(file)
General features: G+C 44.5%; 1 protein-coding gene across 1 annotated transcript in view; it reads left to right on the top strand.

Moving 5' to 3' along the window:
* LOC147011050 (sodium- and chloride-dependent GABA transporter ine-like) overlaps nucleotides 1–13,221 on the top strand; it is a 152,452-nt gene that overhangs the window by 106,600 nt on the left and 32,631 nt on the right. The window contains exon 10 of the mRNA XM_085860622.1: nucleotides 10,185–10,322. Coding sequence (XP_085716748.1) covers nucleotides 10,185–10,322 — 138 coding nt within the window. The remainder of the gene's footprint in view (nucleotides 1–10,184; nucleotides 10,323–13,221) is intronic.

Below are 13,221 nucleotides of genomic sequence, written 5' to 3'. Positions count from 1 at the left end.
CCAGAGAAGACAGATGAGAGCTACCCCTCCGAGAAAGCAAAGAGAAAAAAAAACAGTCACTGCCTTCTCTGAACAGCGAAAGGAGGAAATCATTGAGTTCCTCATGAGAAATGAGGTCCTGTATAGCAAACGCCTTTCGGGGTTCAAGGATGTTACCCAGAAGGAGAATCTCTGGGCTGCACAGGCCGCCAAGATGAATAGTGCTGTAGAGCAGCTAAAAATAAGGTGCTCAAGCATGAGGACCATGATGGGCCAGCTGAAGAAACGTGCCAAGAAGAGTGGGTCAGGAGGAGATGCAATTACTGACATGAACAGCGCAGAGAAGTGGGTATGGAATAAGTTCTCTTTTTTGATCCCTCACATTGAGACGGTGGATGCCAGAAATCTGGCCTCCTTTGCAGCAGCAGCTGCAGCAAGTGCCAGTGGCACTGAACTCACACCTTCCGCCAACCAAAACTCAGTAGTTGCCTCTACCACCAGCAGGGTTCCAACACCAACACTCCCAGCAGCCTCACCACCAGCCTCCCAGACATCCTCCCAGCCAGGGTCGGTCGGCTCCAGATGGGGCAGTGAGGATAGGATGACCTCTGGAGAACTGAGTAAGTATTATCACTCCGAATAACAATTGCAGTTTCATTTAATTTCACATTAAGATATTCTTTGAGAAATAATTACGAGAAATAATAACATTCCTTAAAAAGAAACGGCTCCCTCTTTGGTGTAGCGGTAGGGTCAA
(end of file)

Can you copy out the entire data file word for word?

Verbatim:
General features: G+C 44.5%; 1 protein-coding gene across 1 annotated transcript in view; it reads left to right on the top strand.

Moving 5' to 3' along the window:
* LOC147011050 (sodium- and chloride-dependent GABA transporter ine-like) overlaps nucleotides 1–13,221 on the top strand; it is a 152,452-nt gene that overhangs the window by 106,600 nt on the left and 32,631 nt on the right. The window contains exon 10 of the mRNA XM_085860622.1: nucleotides 10,185–10,322. Coding sequence (XP_085716748.1) covers nucleotides 10,185–10,322 — 138 coding nt within the window. The remainder of the gene's footprint in view (nucleotides 1–10,184; nucleotides 10,323–13,221) is intronic.

Below are 13,221 nucleotides of genomic sequence, written 5' to 3'. Positions count from 1 at the left end.
CCAGAGAAGACAGATGAGAGCTACCCCTCCGAGAAAGCAAAGAGAAAAAAAAACAGTCACTGCCTTCTCTGAACAGCGAAAGGAGGAAATCATTGAGTTCCTCATGAGAAATGAGGTCCTGTATAGCAAACGCCTTTCGGGGTTCAAGGATGTTACCCAGAAGGAGAATCTCTGGGCTGCACAGGCCGCCAAGATGAATAGTGCTGTAGAGCAGCTAAAAATAAGGTGCTCAAGCATGAGGACCATGATGGGCCAGCTGAAGAAACGTGCCAAGAAGAGTGGGTCAGGAGGAGATGCAATTACTGACATGAACAGCGCAGAGAAGTGGGTATGGAATAAGTTCTCTTTTTTGATCCCTCACATTGAGACGGTGGATGCCAGAAATCTGGCCTCCTTTGCAGCAGCAGCTGCAGCAAGTGCCAGTGGCACTGAACTCACACCTTCCGCCAACCAAAACTCAGTAGTTGCCTCTACCACCAGCAGGGTTCCAACACCAACACTCCCAGCAGCCTCACCACCAGCCTCCCAGACATCCTCCCAGCCAGGGTCGGTCGGCTCCAGATGGGGCAGTGAGGATAGGATGACCTCTGGAGAACTGAGTAAGTATTATCACTCCGAATAACAATTGCAGTTTCATTTAATTTCACATTAAGATATTCTTTGAGAAATAATTACGAGAAATAATAACATTCCTTAAAAAGAAACGGCTCCCTCTTTGGTGTAGCGGTAGGGTCAA